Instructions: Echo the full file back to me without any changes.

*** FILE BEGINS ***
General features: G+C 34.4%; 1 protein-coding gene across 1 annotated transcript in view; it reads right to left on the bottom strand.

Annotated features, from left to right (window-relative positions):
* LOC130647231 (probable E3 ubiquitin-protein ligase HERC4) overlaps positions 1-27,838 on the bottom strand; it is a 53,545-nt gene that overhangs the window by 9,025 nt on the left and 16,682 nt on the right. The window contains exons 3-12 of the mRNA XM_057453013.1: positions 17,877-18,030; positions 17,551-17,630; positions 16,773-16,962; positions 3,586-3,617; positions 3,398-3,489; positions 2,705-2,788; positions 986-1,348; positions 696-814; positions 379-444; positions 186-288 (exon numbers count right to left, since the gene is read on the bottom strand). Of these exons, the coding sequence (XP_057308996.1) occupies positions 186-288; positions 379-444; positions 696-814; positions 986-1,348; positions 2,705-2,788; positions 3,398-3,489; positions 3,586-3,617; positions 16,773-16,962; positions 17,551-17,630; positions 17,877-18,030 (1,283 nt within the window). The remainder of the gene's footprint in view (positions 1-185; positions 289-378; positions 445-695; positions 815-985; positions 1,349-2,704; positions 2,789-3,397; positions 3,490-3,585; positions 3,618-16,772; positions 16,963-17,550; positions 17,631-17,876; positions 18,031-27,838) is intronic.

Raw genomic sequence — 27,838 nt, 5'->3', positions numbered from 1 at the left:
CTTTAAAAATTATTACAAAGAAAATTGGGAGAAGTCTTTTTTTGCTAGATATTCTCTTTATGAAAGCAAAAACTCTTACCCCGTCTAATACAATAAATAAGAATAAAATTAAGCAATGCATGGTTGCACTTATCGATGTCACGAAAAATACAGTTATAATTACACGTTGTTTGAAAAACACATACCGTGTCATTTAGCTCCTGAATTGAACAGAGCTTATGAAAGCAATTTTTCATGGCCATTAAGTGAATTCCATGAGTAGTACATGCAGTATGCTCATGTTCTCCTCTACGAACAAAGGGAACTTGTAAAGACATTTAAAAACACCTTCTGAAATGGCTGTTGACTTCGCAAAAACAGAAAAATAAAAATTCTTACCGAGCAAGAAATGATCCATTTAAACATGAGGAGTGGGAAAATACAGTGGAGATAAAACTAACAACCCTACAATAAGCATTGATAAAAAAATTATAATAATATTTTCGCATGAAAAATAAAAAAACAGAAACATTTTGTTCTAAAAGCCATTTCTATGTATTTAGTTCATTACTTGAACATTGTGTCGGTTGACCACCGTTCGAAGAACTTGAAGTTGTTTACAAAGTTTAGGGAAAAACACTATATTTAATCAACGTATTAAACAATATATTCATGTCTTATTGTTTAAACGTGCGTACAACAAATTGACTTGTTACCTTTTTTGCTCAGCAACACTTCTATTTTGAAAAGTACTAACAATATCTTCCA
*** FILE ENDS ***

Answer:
General features: G+C 34.4%; 1 protein-coding gene across 1 annotated transcript in view; it reads right to left on the bottom strand.

Annotated features, from left to right (window-relative positions):
* LOC130647231 (probable E3 ubiquitin-protein ligase HERC4) overlaps positions 1-27,838 on the bottom strand; it is a 53,545-nt gene that overhangs the window by 9,025 nt on the left and 16,682 nt on the right. The window contains exons 3-12 of the mRNA XM_057453013.1: positions 17,877-18,030; positions 17,551-17,630; positions 16,773-16,962; positions 3,586-3,617; positions 3,398-3,489; positions 2,705-2,788; positions 986-1,348; positions 696-814; positions 379-444; positions 186-288 (exon numbers count right to left, since the gene is read on the bottom strand). Of these exons, the coding sequence (XP_057308996.1) occupies positions 186-288; positions 379-444; positions 696-814; positions 986-1,348; positions 2,705-2,788; positions 3,398-3,489; positions 3,586-3,617; positions 16,773-16,962; positions 17,551-17,630; positions 17,877-18,030 (1,283 nt within the window). The remainder of the gene's footprint in view (positions 1-185; positions 289-378; positions 445-695; positions 815-985; positions 1,349-2,704; positions 2,789-3,397; positions 3,490-3,585; positions 3,618-16,772; positions 16,963-17,550; positions 17,631-17,876; positions 18,031-27,838) is intronic.

Raw genomic sequence — 27,838 nt, 5'->3', positions numbered from 1 at the left:
CTTTAAAAATTATTACAAAGAAAATTGGGAGAAGTCTTTTTTTGCTAGATATTCTCTTTATGAAAGCAAAAACTCTTACCCCGTCTAATACAATAAATAAGAATAAAATTAAGCAATGCATGGTTGCACTTATCGATGTCACGAAAAATACAGTTATAATTACACGTTGTTTGAAAAACACATACCGTGTCATTTAGCTCCTGAATTGAACAGAGCTTATGAAAGCAATTTTTCATGGCCATTAAGTGAATTCCATGAGTAGTACATGCAGTATGCTCATGTTCTCCTCTACGAACAAAGGGAACTTGTAAAGACATTTAAAAACACCTTCTGAAATGGCTGTTGACTTCGCAAAAACAGAAAAATAAAAATTCTTACCGAGCAAGAAATGATCCATTTAAACATGAGGAGTGGGAAAATACAGTGGAGATAAAACTAACAACCCTACAATAAGCATTGATAAAAAAATTATAATAATATTTTCGCATGAAAAATAAAAAAACAGAAACATTTTGTTCTAAAAGCCATTTCTATGTATTTAGTTCATTACTTGAACATTGTGTCGGTTGACCACCGTTCGAAGAACTTGAAGTTGTTTACAAAGTTTAGGGAAAAACACTATATTTAATCAACGTATTAAACAATATATTCATGTCTTATTGTTTAAACGTGCGTACAACAAATTGACTTGTTACCTTTTTTGCTCAGCAACACTTCTATTTTGAAAAGTACTAACAATATCTTCCA